But there's also a core of irrationality running through the substance of some of the responses. As irrational as they are, they're no more irrational than the current situation with ancient numismatic scholarship. Knowledge doesn't get spread as it should. Because of the language factor, it filters down through auction and collection catalog attributions and through references in other journal articles and books instead of going to people directly, with much of it never reaching those who could benefit from it.

Learn a foreign language, some urge. But it's not just one language you need to know. And it's not rational to suggest that people who want access to the knowledge of ancient numismatics should learn ten languages instead of suggesting that those who publish it should write in one language, a language that in all likelihood they already know.

Ancient numismatic scholarship used to have a common language. Before 1800 most books on ancient coins, as well as ancient history and the classics, were written in Latin, according to Curtis Clay, a numismatist with
Harlan J. Berk Ltd. and one of the most learned and helpful ancient coin experts who's active online. After about 1800, Latin largely disappeared, and from then on, as today, people generally wrote in their native language, he says.

Language and Empire

As the discussion below will illustrate, there are many reasons for the opposition to universal language, in ancient numismatics and elsewhere. But I'd contend there's one core reason, a reason that's little understood and largely unarticulated. Universal language provokes uncomfortable feelings about empire.

We find the entire notion of empire repugnant. As the historian Rupert Emerson wrote in 1942, "With the exception of the brief period of imperialist activity at the time of the Spanish-American war, the American people have shown a deep repugnance to both conquest of distant lands and the assumption of rule over alien peoples."

Yet the universality of English in many fields today is the result of two empires, the British and American.

The British Empire, which at its zenith between 1918 and 1922 comprised 14.2 million square miles (36.7 square kilometers) or 27 percent of the Earth's land surface excluding Antarctica, was the largest land empire in the history of the world, according to
Bruce R. Gordon and his associates. The English language spread, over the centuries, with British rule.

The United States today comprises an empire of a different sort, one that's more economic and cultural than military. It's not chauvinistic to say that much of the world today is influenced by American advances and trends in science, technology, medicine, film, music, literature, art, fashion, and ... language. As Niall Ferguson wrote in his 2004 book Colossus: The Rise and Fall of the American Empire, America "has astonishing cultural reach." Conversely, there's much opposition to this, and much antipathy toward the economic and military role of the United States in the world and how it conducts itself.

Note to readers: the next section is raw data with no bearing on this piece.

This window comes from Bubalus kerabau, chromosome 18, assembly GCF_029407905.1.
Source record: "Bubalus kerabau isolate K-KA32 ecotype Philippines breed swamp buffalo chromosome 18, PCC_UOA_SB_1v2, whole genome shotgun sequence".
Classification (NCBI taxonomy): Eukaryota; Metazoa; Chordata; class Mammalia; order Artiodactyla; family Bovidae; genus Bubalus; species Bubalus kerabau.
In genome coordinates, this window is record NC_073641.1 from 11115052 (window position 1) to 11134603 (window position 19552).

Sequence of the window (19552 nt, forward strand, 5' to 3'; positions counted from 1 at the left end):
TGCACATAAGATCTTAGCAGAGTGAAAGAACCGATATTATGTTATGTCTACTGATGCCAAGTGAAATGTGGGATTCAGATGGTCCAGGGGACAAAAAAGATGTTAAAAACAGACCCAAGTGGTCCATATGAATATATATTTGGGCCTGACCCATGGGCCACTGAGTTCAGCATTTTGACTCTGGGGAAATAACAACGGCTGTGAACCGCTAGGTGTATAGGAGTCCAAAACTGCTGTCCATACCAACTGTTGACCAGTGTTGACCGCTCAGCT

The irony with ancient numismatics is that we typically celebrate empire, in particular the Athenian, Persian, Macedonian, Seleukid, Roman, and Byzantine empires, all of which were much more militarized than the U.S. is today. We collect and admire their coins, which even more than vehicles of commerce and trade were the organ through which military power wielded or repelled military power, paying soldiers and mercenaries, buying weapons and supplies, and paying tribute.

Alexander the Great's Macedonian Empire comprised 2.1 million square miles, slightly smaller than the Persian Empire that preceded it, which was 2.4 million square miles in size. The Seleukid Empire, its largest successor, was 1.3 million square miles. Both the Roman Empire and the Ottoman Empire at their height were 2.2 million square miles. The British Empire may have been history's largest overall, but the largest contiguous land empire was the Mongol Empire of the 13th century, comprising 12.8 million square miles or 24 percent of the Earth's land surface excluding Antarctica.

Before English, the world's universal language was French, particularly in diplomatic circles, as a result of the French Colonial Empire of the 19th century, which was 4.9 million square miles. The key reason behind the French attitude toward English today is cultural resentment that French is no longer the international language that it was. Before French, the universal language was Latin. Going back to Roman times, educated people in areas controlled or influenced by Rome spoke Latin as their first or second language. Before Latin, it was Greek. During Hellenistic times throughout the Mediterranean world educated people spoke Greek as their first or second language. All this promoted communication. It was efficient. This still applies today. Perhaps two hundred years from now the universal language of the day will be a simplified, phonetic version of Chinese if China continues to grow in population, prosperity, and power.

Other Precedents

One argument that's made against a universal language in ancient numismatics is that there would be too much resistance in ancient numismatic circles to publishing more work in English than is done today, that it's too impractical. But this argument about retaining the status quo is the same that was made about the euro, the European Union, and the United Nations and its predecessor, the League of Nations. It was also used about the metric system, and is still used, unfortunately, in the U.S. today.